At this stage, continue to increase the amount, variety, and texture of fruits, vegetables, grains, and protein foods to keep up with the growth and development demands of the baby, in addition to breast milk and formula. Satisfy your baby’s growing appetite with additional servings of protein and fiber to keep them feeling full and satisfied during mealtime. Try to introduce new flavors and textures, like four to six tablespoons of pureed, mashed or chopped soft fruits (try pears, bananas, and strawberries), vegetables (like green beans, chard, and asparagus), and tofu or beans, in addition to other finger foods during this stage, such as pieces of toast with thinly spread nut butters. Encourage them to practice self-feeding as their skills develop.
During this period, it’s important to keep up with the child’s development and growth needs by aiming for adequate servings of plant proteins (pulses, nuts, seeds), whole grains (such as quinoa, oats, wheat), fortified soymilk, fruits (like oranges, cherries, and peaches), vegetables (such as squash, tomatoes, and snow peas), and healthy fats from avocado, nuts and seeds. These plant foods will provide a diverse range of important nutrients—carbs, protein, fats, vitamins, minerals—the baby needs to develop the brain, organs, muscles, and beyond.
6 Tips for Introducing Solid Foods to Babies
There are no hard and fast rules for how to introduce solids, but there are some strategies. Some parents begin with single-ingredient infant cereals, while others opt for simple, single-ingredient fruits or vegetables. If you choose infant cereal, mix about 1 tablespoon of cereal with 2-3 tablespoons of breast milk or formula. The consistency should be somewhat thin to start. If you choose to lead with purees, select a single-ingredient fruit or vegetable puree with a smooth consistency. Keep in mind that thinner consistencies are easier for baby to swallow, and thicker textures and pieces should be introduced as your baby progresses.
When you decide it’s time to begin solids, here are 6 key tips:
- Breastfeed or bottle-feed your baby first, so that she is not too hungry or impatient to appreciate this new way of eating.
- Have your baby face you, either supported on your lap or in an infant seat or high chair.
- Use a softly-coated infant spoon to protect baby’s delicate gums.
- Place a small amount of food on the tip of the spoon and bring it to your baby’s lips. She may try to suck it off the spoon, or she may open her mouth for the spoon. Let her try it her way and be sure not to empty the spoon into her mouth.
- Try letting your baby feed herself…she might just love showing off her independence!
- Remember that if your baby rejects a food at first, it doesn’t mean she won’t learn to like it eventually. Reintroducing foods will help your baby learn to love a variety of tastes and flavors!
Expect things to get a bit messy, and don’t be camera shy…you’re making milestones here!
How to Start Your Child’s Plant Based Journey
Here are a few more tips to get you and your tiny tot started on a veggie forward journey.
- Breastfeeding Moms, Start Veggies Early
Introduce your baby to veggies through your breast milk! Start your baby’s love for the flavors and nutrients of vegetables by including a variety in your own diet.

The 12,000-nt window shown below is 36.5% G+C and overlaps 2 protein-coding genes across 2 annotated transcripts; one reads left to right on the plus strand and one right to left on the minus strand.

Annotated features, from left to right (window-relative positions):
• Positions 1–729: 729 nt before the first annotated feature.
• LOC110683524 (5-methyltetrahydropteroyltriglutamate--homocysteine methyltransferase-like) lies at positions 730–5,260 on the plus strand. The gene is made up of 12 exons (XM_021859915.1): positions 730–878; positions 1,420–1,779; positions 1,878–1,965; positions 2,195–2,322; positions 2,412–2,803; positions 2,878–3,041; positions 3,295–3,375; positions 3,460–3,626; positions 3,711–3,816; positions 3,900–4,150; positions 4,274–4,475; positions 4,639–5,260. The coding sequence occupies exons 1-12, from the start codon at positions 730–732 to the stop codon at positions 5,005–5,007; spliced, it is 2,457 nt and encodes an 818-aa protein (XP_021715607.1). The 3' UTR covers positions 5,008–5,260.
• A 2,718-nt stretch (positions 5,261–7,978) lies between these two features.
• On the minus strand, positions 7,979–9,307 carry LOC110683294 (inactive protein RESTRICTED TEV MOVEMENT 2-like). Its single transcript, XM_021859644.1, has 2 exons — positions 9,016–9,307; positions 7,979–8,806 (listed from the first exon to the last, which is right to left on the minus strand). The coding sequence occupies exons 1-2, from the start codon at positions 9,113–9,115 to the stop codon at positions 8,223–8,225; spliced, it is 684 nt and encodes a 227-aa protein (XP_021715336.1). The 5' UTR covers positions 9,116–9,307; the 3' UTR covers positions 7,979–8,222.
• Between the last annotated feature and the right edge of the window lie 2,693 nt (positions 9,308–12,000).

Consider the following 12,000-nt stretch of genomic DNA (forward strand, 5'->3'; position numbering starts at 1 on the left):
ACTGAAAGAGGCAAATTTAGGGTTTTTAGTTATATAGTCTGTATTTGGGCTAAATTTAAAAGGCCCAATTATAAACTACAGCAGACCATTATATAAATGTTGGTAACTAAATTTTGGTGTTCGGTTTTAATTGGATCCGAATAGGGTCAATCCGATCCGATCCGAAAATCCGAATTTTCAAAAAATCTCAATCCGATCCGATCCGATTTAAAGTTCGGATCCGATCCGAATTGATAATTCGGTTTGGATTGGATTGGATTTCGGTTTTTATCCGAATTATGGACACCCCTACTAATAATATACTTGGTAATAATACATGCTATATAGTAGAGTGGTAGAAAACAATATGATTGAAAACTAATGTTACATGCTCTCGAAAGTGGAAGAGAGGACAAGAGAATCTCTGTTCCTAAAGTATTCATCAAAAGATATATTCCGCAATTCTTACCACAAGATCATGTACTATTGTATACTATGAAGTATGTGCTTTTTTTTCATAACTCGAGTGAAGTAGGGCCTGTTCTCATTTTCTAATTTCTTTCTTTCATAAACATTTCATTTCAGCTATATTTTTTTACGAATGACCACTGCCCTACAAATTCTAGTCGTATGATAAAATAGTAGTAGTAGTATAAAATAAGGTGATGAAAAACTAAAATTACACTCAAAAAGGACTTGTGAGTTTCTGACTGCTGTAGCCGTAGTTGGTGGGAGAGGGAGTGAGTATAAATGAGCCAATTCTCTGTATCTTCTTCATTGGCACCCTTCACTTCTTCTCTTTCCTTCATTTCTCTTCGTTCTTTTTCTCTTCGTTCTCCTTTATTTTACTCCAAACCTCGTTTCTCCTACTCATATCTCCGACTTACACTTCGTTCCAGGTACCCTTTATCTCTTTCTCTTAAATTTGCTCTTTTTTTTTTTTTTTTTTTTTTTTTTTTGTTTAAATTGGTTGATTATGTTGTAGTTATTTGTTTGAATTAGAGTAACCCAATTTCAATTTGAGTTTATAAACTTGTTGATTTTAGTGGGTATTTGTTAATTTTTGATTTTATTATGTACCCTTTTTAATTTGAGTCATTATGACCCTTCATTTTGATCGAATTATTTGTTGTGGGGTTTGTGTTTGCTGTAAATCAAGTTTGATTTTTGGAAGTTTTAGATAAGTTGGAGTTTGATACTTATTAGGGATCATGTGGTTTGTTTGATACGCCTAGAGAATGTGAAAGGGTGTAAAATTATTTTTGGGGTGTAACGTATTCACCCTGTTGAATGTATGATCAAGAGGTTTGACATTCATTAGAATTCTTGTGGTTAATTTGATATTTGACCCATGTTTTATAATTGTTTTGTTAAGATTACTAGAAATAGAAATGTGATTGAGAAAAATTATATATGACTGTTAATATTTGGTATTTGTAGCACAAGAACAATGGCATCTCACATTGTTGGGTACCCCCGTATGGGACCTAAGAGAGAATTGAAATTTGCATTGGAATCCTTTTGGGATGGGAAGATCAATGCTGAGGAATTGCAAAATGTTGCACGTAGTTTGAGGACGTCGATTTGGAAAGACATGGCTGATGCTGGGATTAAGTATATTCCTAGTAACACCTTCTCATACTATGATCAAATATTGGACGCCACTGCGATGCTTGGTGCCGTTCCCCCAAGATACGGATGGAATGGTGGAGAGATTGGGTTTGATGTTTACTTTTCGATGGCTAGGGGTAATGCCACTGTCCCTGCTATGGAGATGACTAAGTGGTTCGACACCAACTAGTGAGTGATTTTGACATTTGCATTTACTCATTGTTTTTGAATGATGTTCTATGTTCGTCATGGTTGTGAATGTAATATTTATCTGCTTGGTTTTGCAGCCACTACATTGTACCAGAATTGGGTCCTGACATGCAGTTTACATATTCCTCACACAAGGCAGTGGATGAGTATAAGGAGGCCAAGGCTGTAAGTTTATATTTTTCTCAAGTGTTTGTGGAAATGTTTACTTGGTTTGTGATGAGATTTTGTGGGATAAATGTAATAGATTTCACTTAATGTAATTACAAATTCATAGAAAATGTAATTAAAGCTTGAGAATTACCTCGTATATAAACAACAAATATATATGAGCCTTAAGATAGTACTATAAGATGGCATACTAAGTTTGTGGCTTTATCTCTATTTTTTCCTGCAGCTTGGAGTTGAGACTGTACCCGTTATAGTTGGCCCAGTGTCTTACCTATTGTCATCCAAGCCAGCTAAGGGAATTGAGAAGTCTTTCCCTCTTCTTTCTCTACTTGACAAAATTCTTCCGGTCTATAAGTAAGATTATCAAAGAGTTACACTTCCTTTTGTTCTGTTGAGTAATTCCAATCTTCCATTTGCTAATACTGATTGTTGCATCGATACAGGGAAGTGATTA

- Make Their First Solids About Veggies
As you move from solely breast milk or infant formula, make sure the first foods your baby is exposed to include veggies to start developing that palate towards savory vegetables over sweet tastes. These can include milder, pureed, strained vegetables, such as peas and green beans.
- Expose Young Kids to More Vegetables
Studies show that it takes multiple exposures of vegetables to get young kids’ palates more familiar with them. And the earlier the better! So, don’t give up! Even if they spit them out the first time or the first several times, eventually they will become more familiar with, and learn to like and be more apt to eat those veggies with a grin.
- Think Veggie Diversity
Try an ever-increasing range of flavors—pumpkin, spinach, carrots, beans, corn—in purees and toddler foods to further develop your child’s palate towards exciting new flavors. Open them up to the whole wide world of healthy plant foods that awaits them.
- Sneak Them In
Don’t feel guilty about sneaking in veggies here and there. Studies show this strategy really works as little ones learn to like the taste of vegetables. However, it’s also a good idea for them to learn to recognize and like the tastes of different types of vegetables. Mix pureed vegetables into fruit purees for infants, blend fresh greens (blueberries will cover up the green color) into smoothies; add shredded zucchini into tender muffins, pancakes, and bars; and puree squash into creamy soups.
- Add Veggies to Favorite Dishes
Take advantage of young children’s all-time favorites, such as soup, and pile on the veggies. Cook up flavorful veggies, such as tomatoes, zucchini, and squash, into a thick soup and puree it. You can even stir in pureed vegetable vegetables into a pot of soup to up the vegetable profile of that dish.
- Pair Vegetables with Toddler-Friendly Foods
Studies show that when less familiar vegetables are paired with young children’s favorite foods, such as potatoes, they consume more of them. So, serve a soft or pureed veggie cooked at home or storebought in a small bowl and top it with mashed potatoes to make small veggie pot pies.
- Make Eating Vegetables Fun
Look for veggies that are fun for young children to pick up and pop in their mouths as they start to grasp foods. As infants start developing their young palates and eating skills to include more whole vegetables, make them exciting. Try small pieces of tender veggies that they can dip and dunk in a pretty pink Beet White Bean Hummus. Let them paint their small plates with clouds of mashed potatoes, a lawn of spinach puree, and carrot crescent flowers as their imagination grows.